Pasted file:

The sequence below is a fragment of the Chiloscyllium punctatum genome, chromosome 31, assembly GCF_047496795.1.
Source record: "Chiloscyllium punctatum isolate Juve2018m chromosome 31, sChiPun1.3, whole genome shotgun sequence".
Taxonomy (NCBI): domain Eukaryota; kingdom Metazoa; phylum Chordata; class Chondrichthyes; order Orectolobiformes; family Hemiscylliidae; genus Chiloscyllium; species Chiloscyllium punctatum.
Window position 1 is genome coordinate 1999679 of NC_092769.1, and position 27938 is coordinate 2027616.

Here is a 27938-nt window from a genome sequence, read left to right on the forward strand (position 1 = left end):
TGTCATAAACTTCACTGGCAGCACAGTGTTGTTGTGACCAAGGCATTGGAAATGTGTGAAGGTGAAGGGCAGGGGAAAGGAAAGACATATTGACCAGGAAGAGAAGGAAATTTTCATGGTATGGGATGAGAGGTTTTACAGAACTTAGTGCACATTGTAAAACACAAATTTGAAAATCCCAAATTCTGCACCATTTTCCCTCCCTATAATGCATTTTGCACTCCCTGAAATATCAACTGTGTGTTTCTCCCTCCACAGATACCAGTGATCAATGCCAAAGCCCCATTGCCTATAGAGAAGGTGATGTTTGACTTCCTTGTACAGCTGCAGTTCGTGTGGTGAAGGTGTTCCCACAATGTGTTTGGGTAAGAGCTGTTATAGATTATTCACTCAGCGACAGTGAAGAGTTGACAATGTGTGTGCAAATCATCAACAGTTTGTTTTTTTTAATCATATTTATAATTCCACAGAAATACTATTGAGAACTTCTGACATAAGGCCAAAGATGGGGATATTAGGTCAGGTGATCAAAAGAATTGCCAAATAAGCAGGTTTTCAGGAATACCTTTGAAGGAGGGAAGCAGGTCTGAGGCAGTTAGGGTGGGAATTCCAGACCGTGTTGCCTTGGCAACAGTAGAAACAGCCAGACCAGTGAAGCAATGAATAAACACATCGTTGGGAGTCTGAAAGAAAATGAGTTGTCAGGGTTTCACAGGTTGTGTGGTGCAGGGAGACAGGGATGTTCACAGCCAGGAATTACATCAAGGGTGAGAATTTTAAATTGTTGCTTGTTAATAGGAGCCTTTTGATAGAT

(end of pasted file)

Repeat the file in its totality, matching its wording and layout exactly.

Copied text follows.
The sequence below is a fragment of the Chiloscyllium punctatum genome, chromosome 31, assembly GCF_047496795.1.
Source record: "Chiloscyllium punctatum isolate Juve2018m chromosome 31, sChiPun1.3, whole genome shotgun sequence".
Taxonomy (NCBI): domain Eukaryota; kingdom Metazoa; phylum Chordata; class Chondrichthyes; order Orectolobiformes; family Hemiscylliidae; genus Chiloscyllium; species Chiloscyllium punctatum.
Window position 1 is genome coordinate 1999679 of NC_092769.1, and position 27938 is coordinate 2027616.

Here is a 27938-nt window from a genome sequence, read left to right on the forward strand (position 1 = left end):
TGTCATAAACTTCACTGGCAGCACAGTGTTGTTGTGACCAAGGCATTGGAAATGTGTGAAGGTGAAGGGCAGGGGAAAGGAAAGACATATTGACCAGGAAGAGAAGGAAATTTTCATGGTATGGGATGAGAGGTTTTACAGAACTTAGTGCACATTGTAAAACACAAATTTGAAAATCCCAAATTCTGCACCATTTTCCCTCCCTATAATGCATTTTGCACTCCCTGAAATATCAACTGTGTGTTTCTCCCTCCACAGATACCAGTGATCAATGCCAAAGCCCCATTGCCTATAGAGAAGGTGATGTTTGACTTCCTTGTACAGCTGCAGTTCGTGTGGTGAAGGTGTTCCCACAATGTGTTTGGGTAAGAGCTGTTATAGATTATTCACTCAGCGACAGTGAAGAGTTGACAATGTGTGTGCAAATCATCAACAGTTTGTTTTTTTTAATCATATTTATAATTCCACAGAAATACTATTGAGAACTTCTGACATAAGGCCAAAGATGGGGATATTAGGTCAGGTGATCAAAAGAATTGCCAAATAAGCAGGTTTTCAGGAATACCTTTGAAGGAGGGAAGCAGGTCTGAGGCAGTTAGGGTGGGAATTCCAGACCGTGTTGCCTTGGCAACAGTAGAAACAGCCAGACCAGTGAAGCAATGAATAAACACATCGTTGGGAGTCTGAAAGAAAATGAGTTGTCAGGGTTTCACAGGTTGTGTGGTGCAGGGAGACAGGGATGTTCACAGCCAGGAATTACATCAAGGGTGAGAATTTTAAATTGTTGCTTGTTAATAGGAGCCTTTTGATAGAT